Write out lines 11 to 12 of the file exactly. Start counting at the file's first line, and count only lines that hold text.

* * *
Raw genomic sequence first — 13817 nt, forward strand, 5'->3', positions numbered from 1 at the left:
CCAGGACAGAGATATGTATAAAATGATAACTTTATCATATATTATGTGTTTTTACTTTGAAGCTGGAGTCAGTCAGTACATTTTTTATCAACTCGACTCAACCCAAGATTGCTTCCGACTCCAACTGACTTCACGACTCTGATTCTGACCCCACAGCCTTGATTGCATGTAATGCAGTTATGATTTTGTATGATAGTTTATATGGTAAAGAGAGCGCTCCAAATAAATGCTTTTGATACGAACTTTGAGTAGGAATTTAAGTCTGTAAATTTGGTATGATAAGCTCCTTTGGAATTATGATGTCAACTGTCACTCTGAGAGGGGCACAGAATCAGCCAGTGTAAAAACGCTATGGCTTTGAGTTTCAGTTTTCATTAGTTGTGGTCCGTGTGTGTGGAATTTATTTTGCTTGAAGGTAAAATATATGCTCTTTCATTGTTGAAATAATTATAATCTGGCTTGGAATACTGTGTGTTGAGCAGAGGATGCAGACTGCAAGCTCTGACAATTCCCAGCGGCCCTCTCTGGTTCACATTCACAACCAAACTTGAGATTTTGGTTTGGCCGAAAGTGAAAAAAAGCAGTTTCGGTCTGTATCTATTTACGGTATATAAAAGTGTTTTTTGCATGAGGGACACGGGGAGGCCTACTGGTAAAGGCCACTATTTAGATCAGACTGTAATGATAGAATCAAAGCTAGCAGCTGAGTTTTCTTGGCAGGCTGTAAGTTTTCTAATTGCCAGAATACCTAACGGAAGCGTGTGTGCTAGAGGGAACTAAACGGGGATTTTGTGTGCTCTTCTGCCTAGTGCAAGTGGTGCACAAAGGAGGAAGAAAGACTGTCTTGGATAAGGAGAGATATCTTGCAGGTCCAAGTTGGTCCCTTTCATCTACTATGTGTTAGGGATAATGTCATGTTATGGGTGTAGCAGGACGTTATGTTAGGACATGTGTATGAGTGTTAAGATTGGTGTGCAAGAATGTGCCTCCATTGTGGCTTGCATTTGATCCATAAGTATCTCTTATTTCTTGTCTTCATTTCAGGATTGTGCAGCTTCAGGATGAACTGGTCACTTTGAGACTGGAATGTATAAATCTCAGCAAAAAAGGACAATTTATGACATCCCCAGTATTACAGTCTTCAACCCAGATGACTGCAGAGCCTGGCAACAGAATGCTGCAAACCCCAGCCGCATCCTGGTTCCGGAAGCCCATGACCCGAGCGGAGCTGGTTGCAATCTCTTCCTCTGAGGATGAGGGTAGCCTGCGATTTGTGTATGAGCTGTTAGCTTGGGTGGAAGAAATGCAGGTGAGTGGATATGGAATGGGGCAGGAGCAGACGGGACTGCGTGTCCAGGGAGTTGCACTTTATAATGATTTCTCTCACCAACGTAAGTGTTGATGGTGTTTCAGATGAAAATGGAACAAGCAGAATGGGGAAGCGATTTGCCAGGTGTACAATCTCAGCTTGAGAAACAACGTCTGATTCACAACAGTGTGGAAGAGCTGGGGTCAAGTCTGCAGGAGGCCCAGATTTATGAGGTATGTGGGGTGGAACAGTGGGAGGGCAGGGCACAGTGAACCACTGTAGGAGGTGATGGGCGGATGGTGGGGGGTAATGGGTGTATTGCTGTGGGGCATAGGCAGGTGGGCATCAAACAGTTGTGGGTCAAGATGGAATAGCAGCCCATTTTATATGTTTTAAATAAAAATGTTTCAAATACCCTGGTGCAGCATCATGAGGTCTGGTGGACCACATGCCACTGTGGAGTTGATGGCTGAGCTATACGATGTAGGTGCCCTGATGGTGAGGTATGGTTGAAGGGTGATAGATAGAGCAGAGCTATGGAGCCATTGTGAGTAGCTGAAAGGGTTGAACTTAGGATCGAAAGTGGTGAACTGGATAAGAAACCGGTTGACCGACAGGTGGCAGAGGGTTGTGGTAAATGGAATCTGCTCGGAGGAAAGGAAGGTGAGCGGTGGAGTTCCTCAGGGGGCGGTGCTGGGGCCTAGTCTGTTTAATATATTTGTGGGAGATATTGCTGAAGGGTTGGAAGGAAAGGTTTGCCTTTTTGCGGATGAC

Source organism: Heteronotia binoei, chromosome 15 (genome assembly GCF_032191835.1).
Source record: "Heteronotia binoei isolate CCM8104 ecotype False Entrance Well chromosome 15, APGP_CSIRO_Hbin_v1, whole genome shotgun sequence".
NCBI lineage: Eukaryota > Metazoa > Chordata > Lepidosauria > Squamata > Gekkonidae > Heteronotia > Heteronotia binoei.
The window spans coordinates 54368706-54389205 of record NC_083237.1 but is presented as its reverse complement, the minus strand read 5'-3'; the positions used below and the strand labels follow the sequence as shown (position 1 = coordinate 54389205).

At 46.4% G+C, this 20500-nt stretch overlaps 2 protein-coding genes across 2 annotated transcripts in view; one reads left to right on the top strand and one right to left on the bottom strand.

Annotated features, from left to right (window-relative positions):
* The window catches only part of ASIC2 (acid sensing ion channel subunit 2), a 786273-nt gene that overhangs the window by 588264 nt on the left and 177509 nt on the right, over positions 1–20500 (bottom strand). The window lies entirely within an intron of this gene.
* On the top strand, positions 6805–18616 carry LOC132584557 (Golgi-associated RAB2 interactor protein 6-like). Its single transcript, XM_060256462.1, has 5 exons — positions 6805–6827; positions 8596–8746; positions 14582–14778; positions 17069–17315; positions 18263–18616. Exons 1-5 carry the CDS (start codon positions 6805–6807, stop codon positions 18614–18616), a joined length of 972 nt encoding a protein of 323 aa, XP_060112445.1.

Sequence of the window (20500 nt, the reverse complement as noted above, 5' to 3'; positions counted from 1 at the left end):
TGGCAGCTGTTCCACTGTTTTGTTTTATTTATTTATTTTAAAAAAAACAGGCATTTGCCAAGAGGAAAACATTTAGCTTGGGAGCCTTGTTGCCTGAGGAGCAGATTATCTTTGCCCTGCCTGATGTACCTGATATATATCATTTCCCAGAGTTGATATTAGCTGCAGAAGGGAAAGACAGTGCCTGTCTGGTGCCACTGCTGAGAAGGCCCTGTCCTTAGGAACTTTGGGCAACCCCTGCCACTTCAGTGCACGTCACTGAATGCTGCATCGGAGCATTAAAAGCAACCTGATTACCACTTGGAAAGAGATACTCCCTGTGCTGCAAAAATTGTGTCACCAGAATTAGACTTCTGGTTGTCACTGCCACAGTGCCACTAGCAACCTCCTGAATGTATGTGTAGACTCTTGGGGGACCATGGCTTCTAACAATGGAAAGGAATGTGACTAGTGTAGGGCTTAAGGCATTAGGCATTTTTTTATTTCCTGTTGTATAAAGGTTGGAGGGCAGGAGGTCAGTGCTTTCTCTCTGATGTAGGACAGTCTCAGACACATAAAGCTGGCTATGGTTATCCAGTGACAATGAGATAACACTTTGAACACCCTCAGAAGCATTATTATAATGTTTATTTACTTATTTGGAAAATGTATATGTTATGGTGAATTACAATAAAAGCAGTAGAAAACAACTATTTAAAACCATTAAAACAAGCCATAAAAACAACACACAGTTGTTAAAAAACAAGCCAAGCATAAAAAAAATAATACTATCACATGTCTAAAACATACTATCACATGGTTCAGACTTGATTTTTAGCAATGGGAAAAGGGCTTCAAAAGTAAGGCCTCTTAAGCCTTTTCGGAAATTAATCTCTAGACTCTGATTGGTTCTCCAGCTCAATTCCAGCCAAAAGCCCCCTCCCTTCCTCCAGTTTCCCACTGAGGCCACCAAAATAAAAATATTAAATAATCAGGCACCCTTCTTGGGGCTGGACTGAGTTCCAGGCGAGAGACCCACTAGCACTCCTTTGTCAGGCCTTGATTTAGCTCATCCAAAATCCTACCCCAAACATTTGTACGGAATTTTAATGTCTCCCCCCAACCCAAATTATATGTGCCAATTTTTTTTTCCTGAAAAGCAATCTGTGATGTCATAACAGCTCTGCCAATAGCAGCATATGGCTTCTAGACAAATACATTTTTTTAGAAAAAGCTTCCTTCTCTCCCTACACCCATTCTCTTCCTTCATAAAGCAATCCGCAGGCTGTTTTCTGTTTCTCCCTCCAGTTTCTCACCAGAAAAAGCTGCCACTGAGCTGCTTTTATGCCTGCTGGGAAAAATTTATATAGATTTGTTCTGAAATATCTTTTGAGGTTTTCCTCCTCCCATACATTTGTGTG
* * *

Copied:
Sequence of the window (20500 nt, the reverse complement as noted above, 5' to 3'; positions counted from 1 at the left end):
TGGCAGCTGTTCCACTGTTTTGTTTTATTTATTTATTTTAAAAAAAACAGGCATTTGCCAAGAGGAAAACATTTAGCTTGGGAGCCTTGTTGCCTGAGGAGCAGATTATCTTTGCCCTGCCTGATGTACCTGATATATATCATTTCCCAGAGTTGATATTAGCTGCAGAAGGGAAAGACAGTGCCTGTCTGGTGCCACTGCTGAGAAGGCCCTGTCCTTAGGAACTTTGGGCAACCCCTGCCACTTCAGTGCACGTCACTGAATGCTGCATCGGAGCATTAAAAGCAACCTGATTACCACTTGGAAAGAGATACTCCCTGTGCTGCAAAAATTGTGTCACCAGAATTAGACTTCTGGTTGTCACTGCCACAGTGCCACTAGCAACCTCCTGAATGTATGTGTAGACTCTTGGGGGACCATGGCTTCTAACAATGGAAAGGAATGTGACTAGTGTAGGGCTTAAGGCATTAGGCATTTTTTTATTTCCTGTTGTATAAAGGTTGGAGGGCAGGAGGTCAGTGCTTTCTCTCTGATGTAGGACAGTCTCAGACACATAAAGCTGGCTATGGTTATCCAGTGACAATGAGATAACACTTTGAACACCCTCAGAAGCATTATTATAATGTTTATTTACTTATTTGGAAAATGTATATGTTATGGTGAATTACAATAAAAGCAGTAGAAAACAACTATTTAAAACCATTAAAACAAGCCATAAAAACAACACACAGTTGTTAAAAAACAAGCCAAGCATAAAAAAAATAATACTATCACATGTCTAAAACATACTATCACATGGTTCAGACTTGATTTTTAGCAATGGGAAAAGGGCTTCAAAAGTAAGGCCTCTTAAGCCTTTTCGGAAATTAATCTCTAGACTCTGATTGGTTCTCCAGCTCAATTCCAGCCAAAAGCCCCCTCCCTTCCTCCAGTTTCCCACTGAGGCCACCAAAATAAAAATATTAAATAATCAGGCACCCTTCTTGGGGCTGGACTGAGTTCCAGGCGAGAGACCCACTAGCACTCCTTTGTCAGGCCTTGATTTAGCTCATCCAAAATCCTACCCCAAACATTTGTACGGAATTTTAATGTCTCCCCCCAACCCAAATTATATGTGCCAATTTTTTTTTCCTGAAAAGCAATCTGTGATGTCATAACAGCTCTGCCAATAGCAGCATATGGCTTCTAGACAAATACATTTTTTTAGAAAAAGCTTCCTTCTCTCCCTACACCCATTCTCTTCCTTCATAAAGCAATCCGCAGGCTGTTTTCTGTTTCTCCCTCCAGTTTCTCACCAGAAAAAGCTGCCACTGAGCTGCTTTTATGCCTGCTGGGAAAAATTTATATAGATTTGTTCTGAAATATCTTTTGAGGTTTTCCTCCTCCCATACATTTGTGTG